With some $9 trillion under management, BlackRock is an influential voice pushing for more boardroom diversity and minority representation at portfolio companies.
BlackRock’s changes were reported earlier on Thursday by Bloomberg News.
The law firm’s review “highlighted things I wasn’t happy about. These included instances where people at BlackRock had experiences that did not meet what we all should expect of BlackRock,” Fink said in his memo, provided by a BlackRock spokesman.
BlackRock declined to discuss individual cases, citing privacy.
Fink said BlackRock would make changes including “expanding options for employees to engage on issues that do not warrant a formal complaint” and investing in its human resources team.
5.FEDEX – FedEx reported Thursday fourth-quarter results that beat analysts’ forecasts, driven by strong package services demand and the delivery firm painted a rosy picture about ongoing momentum into its new fiscal year.
FedEx shares lost 1.93% in after-hours trade following the report.
FedEx announced earnings per share of $5.01 on revenue of $22.6 billion. Analysts polled by Investing.com anticipated EPS of $4.97 on revenue of $21.46 billion.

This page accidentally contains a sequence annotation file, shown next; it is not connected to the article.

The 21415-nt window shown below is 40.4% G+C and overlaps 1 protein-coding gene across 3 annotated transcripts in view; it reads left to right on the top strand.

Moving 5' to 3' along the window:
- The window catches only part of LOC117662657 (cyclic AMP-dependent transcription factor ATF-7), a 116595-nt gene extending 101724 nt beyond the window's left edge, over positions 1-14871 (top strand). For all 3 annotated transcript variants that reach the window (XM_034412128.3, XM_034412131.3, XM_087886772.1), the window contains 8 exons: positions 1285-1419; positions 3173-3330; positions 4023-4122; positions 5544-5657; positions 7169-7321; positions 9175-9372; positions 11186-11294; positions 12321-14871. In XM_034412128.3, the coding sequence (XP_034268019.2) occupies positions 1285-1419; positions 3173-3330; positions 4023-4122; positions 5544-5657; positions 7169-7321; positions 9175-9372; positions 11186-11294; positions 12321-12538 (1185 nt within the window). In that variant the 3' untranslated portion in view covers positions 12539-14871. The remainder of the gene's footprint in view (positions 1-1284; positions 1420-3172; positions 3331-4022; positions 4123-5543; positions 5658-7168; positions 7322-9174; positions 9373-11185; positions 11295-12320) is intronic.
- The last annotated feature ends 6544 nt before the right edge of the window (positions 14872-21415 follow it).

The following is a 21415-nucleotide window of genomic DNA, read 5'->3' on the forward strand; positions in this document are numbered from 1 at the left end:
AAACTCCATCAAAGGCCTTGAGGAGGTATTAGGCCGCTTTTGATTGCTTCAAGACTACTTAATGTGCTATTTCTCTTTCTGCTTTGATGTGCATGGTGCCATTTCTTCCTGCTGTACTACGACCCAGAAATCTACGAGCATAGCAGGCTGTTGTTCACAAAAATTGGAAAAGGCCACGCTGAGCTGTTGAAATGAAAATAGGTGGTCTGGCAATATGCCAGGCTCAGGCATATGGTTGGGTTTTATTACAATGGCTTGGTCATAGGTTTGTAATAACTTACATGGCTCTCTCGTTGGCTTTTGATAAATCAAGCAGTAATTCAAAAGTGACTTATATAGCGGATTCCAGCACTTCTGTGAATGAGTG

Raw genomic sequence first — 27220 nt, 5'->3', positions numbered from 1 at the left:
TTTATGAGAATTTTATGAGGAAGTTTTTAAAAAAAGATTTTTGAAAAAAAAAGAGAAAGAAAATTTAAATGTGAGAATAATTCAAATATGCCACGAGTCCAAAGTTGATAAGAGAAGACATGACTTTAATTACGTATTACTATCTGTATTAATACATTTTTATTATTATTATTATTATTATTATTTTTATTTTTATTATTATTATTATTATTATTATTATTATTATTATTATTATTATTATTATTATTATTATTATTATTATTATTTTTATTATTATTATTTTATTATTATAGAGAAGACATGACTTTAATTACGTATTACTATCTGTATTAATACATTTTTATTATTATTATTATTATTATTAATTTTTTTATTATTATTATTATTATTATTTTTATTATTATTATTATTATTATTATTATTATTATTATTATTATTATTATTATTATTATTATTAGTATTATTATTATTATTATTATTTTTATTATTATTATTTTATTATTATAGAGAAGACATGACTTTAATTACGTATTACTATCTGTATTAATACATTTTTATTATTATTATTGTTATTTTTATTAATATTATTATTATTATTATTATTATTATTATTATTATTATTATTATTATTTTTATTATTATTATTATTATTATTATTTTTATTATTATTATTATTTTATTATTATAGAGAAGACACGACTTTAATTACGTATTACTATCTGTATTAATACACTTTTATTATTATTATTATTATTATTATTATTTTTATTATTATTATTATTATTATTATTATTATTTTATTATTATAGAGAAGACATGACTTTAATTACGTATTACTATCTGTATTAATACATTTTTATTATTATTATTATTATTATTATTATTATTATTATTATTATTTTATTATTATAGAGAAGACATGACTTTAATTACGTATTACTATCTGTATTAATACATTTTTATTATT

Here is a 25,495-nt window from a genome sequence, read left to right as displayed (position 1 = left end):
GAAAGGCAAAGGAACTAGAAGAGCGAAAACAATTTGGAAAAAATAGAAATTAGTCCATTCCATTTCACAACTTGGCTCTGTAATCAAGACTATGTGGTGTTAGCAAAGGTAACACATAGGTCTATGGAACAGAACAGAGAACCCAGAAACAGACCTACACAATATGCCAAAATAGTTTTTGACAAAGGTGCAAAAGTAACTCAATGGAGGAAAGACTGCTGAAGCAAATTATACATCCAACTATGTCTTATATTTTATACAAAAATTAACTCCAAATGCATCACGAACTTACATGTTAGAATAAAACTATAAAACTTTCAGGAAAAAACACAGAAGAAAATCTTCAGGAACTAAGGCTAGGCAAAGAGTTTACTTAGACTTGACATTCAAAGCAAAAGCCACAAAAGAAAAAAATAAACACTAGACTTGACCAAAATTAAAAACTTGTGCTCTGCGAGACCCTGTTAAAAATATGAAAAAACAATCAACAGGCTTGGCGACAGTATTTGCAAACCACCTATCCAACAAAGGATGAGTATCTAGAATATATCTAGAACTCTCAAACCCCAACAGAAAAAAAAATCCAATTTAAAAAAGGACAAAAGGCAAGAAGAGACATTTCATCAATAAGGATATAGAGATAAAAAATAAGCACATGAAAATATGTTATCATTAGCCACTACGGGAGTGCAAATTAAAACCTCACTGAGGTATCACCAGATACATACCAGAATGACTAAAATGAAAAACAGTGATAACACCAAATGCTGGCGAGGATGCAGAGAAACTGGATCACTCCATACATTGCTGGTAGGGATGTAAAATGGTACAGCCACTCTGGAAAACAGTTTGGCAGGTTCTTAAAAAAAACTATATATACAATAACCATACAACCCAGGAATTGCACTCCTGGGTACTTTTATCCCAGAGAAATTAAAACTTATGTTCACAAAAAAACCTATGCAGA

Volume growth and disciplined revenue and portfolio management were partially offset by costs to support strong demand, increased variable compensation expense, and higher labor rates.
Looking ahead, FedEx forecast EPS in the range of $20.50 to $21.50 for the full year, above Wall Street consensus of $20.48 consensus.
“We expect continued strong momentum in fiscal 2022, and our investments are focused on the areas of greatest growth and highest returns, like e-commerce, to position us for sustained long-term growth in earnings, cash flows, and returns,” said CFO Michael Lenz.